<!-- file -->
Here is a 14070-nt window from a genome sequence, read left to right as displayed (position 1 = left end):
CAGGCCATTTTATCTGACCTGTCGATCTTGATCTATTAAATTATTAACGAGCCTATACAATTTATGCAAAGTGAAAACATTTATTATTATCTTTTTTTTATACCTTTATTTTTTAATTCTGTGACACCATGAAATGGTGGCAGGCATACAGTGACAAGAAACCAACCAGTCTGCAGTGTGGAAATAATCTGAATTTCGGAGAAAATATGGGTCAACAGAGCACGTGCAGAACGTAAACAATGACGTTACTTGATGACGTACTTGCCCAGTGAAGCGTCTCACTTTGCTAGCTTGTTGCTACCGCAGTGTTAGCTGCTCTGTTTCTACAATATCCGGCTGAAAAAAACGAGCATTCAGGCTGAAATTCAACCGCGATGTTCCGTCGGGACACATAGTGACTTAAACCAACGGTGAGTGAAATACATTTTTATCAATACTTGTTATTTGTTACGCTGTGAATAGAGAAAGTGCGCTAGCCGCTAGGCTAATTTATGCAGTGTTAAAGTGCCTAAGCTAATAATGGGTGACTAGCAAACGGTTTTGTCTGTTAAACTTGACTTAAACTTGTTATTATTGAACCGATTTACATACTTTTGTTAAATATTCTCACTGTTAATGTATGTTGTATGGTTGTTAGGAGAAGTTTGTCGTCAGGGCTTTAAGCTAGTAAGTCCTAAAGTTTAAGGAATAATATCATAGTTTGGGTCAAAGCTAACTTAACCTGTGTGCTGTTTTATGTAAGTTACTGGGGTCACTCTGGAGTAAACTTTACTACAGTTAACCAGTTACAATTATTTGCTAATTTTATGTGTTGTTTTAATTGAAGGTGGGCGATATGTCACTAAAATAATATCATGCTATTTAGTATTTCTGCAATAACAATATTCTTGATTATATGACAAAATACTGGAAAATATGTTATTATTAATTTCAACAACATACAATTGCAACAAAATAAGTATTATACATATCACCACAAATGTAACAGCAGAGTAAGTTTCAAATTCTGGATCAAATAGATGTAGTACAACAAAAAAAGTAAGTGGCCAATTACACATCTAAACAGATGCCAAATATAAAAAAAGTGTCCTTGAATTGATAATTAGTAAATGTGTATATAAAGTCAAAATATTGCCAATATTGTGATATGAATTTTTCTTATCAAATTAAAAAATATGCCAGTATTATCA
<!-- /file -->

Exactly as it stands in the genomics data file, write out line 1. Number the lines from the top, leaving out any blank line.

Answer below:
Here is a 14070-nt window from a genome sequence, read left to right as displayed (position 1 = left end):